Sapporo isn’t just all about snow, a perception that its tourism drumbeaters are eager to change. This week, Business Traveller tried a number of activities that are fun to do there during the summer, and came away impressed.
Okurayama Ski Jump
Want to feel the adrenalin rush of Olympic ski jumpers before the big lunge forward? You can – sort of – at the top of one of the venues of the 1972 Winter Olympics that netted Japan a grand slam of gold, silver and bronze in the 90-metre ski jump competition. Through special arrangement, a group can even be shown and pose for pictures at the actual point where the daredevil athletes launch themselves into mid-air before expertly plummeting to the ground below. To reach the ramp’s highest portion, visitors take a gentle, five-minute lift ride – two persons per car – that adds to the excitement. The Sapporo Winter Sports Museum in the same complex features memorabilia from the historic Winter Games as well as offers lots of virtual winter sports simulation activities.
For more details, visit www.okura.sapporo-dc.co.jp
Sushi and Sashimi Classes
Learn from a master sashimi maker the rudiments of preparing these staples of Japanese cuisine. Quickie classes are available from a number of restaurants in the area known as sushiyadori (“Sushi Street”). Don’t expect though to catch on at once as it takes a good decade to produce a specialist in this particular culinary art. The experience, however, is a great photo op, and the results, no matter the outcome, are usually consumed with much gusto.
If you prefer noodles, take your pick from 17 ramen shops, along “Ramen Alley” in Susukino neighourhood, each with their own signature items. While a number use pork infused broth as their base, Kuni Mitsu restaurant is the only one offering chicken broth. Opening hours are usually between 11am and even 5am to revive the most determined night owls.
The attraction is located at South 5-jo West 3-chome, Chuo-ku and is a three-minute walk from Susukino subway station (Nambuko Line) or a five-minute walk from Hosui Susukino subway station (Toho Line).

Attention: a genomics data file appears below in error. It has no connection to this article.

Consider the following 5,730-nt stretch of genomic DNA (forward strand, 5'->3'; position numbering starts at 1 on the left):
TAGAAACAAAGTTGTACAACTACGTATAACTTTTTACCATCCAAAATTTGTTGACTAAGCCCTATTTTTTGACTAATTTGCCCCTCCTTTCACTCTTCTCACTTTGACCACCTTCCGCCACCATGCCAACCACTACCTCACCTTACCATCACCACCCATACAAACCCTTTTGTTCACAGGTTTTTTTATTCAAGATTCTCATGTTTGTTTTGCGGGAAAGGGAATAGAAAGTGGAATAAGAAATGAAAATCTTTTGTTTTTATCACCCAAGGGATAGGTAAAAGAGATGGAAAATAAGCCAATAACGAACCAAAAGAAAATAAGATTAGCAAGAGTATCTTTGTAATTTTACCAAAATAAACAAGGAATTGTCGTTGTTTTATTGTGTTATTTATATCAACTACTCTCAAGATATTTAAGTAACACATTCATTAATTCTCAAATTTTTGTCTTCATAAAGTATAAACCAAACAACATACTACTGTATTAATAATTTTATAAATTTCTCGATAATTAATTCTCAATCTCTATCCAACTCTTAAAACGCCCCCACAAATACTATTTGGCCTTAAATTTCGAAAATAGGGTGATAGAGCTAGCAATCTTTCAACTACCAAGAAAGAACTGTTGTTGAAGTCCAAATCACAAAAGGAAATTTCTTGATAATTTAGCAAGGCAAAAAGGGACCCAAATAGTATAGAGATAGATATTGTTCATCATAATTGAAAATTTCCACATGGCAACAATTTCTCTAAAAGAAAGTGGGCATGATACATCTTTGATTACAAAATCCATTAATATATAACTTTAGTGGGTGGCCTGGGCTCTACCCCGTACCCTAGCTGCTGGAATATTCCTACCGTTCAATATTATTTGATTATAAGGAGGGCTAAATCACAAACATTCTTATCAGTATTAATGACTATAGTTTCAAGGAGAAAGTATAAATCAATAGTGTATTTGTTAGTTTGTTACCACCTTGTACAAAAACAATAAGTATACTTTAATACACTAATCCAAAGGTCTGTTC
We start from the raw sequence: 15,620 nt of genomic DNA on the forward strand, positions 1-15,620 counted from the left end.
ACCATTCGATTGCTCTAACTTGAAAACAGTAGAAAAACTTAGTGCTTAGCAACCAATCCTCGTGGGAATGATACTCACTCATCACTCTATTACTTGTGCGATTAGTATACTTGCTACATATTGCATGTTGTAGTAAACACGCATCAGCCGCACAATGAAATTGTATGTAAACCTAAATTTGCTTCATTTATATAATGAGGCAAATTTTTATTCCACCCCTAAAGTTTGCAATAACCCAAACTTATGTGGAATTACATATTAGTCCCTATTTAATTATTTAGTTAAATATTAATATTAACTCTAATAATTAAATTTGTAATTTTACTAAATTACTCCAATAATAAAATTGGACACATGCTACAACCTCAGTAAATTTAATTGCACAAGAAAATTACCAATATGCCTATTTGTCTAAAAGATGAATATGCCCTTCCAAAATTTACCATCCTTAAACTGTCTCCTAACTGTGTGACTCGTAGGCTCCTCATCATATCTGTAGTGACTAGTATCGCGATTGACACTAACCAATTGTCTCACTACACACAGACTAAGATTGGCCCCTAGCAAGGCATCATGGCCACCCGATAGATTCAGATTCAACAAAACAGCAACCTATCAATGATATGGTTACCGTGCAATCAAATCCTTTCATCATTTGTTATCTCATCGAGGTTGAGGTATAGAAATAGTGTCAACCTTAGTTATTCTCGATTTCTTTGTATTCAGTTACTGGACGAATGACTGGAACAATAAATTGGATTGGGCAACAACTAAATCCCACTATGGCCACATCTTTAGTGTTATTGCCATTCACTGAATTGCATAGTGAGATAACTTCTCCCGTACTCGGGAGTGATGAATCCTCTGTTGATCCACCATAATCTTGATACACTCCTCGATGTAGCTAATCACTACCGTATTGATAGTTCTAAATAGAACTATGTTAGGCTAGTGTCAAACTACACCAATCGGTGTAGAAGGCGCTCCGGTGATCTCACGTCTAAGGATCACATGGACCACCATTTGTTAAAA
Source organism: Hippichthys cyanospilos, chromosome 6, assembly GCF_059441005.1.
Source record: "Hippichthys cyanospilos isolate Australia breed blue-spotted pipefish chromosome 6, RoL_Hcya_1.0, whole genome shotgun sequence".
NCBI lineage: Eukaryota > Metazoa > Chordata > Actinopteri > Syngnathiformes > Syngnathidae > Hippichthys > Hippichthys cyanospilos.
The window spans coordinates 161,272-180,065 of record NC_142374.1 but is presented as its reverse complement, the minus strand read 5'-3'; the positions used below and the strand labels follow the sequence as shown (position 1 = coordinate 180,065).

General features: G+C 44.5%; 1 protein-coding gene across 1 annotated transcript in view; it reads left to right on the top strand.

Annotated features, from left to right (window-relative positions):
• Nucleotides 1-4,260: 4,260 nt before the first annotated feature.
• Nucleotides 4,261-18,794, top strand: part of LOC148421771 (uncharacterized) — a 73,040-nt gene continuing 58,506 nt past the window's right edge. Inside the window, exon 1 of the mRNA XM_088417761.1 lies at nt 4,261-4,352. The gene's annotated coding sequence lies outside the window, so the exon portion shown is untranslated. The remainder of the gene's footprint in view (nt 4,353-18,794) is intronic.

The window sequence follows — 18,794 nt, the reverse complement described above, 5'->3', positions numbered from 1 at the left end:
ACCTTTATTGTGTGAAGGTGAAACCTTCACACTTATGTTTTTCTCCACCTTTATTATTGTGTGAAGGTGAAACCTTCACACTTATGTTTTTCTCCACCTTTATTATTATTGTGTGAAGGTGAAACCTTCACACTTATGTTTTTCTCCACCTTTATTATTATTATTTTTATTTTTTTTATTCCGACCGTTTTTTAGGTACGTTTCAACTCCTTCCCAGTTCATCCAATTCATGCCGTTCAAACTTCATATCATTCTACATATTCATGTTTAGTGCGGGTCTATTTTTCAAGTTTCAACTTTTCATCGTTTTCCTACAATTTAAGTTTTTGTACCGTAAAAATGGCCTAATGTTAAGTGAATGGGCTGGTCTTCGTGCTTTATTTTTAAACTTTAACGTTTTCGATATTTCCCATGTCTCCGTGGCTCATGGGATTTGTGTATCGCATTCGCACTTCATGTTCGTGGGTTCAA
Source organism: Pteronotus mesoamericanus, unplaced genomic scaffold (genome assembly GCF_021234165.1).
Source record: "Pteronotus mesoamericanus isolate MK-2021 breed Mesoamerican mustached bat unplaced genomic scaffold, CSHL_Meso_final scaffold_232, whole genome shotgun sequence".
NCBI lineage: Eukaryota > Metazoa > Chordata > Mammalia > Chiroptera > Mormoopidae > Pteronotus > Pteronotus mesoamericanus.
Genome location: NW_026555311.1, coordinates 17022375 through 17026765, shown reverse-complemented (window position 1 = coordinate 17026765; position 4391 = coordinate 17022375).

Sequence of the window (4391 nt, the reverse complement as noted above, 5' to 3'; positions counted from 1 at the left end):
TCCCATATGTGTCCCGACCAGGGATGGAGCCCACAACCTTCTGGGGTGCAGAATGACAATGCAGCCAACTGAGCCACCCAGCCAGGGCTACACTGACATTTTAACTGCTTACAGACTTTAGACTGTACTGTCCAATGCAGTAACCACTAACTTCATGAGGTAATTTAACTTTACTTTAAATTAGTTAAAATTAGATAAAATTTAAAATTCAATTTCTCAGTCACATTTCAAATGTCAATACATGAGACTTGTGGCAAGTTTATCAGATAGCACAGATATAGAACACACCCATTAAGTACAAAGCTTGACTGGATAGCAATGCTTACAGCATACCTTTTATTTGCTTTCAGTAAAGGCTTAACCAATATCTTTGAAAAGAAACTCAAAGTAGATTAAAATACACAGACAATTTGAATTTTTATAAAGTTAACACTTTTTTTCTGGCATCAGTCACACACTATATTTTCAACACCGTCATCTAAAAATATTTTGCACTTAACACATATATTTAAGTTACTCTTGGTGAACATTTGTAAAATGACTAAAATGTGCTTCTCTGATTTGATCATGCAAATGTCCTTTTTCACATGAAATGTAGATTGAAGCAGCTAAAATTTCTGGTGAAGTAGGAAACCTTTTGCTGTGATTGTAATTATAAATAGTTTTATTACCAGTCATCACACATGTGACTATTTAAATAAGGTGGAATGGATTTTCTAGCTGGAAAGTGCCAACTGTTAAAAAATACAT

Snowbrand Ice-Cream Parlor
Hokkaido’s excellent dairy products find expression in parfaits of all kinds and heights, served at ice-cream parlors such as this outlet of the Snowbrand Milk Products group. If in a big group, why not order the over-the-top 80,000 yen (US$1,021) stunner (pictured above left) or the more popular 12,000 yen (US$123) “I am number one”. It’s summer and time for such over-the-top treats.
Sapporo Beer Garden
All the lamb-(or other kinds of meat)-you-can-eat and huge jugs of beer sets are the highlight of the Sapporo Beer Garden, next to the old brick chimney that in the 19th century spewed smoke from the brewing operations below. Now, it’s an evocative reminder of the pioneering days of Sapporo’s agricultural and dairy industry. There are different dining areas in the building, including the main Genghis Khan Hall, dominated by an enormous vintage copper beer vat. This is where much of the action takes place.
For more details, visit www.sapporo-bier-garten.jp
Wholesale Seafood Market
The Sapporo Central Wholesale Market (Kitanogurume) carries Hokkaido’s freshest catch from the sea – you can even see the King crabs and their relatives still active in a series of display tanks. Hungry? Head for the second floor to the restaurant that dishes up what you saw below, presented in sashimi bowl combinations. Those who eschew raw items, can request to get their orders grilled
For more details, visit www.kitanogurume.co.jp
After all that indulging, now feed the spirit, or at least imbibe some of the tranquility that this Shinto place of worship exudes. After viewing the main altar, head for the fortune box by the souvenir shop and drop in 100 yen (US$1.27) to pick up a folded piece of paper from the container and learn your “fate”. If negative, don’t fret. Simply tie the wad to a set of frames nearby where similar pieces of paper are tied to, and voila, the bad luck won’t stick – or at least that’s what the locals believe.
For more details, visit www.hokkaidojingu.or.jp
Margie T Logarta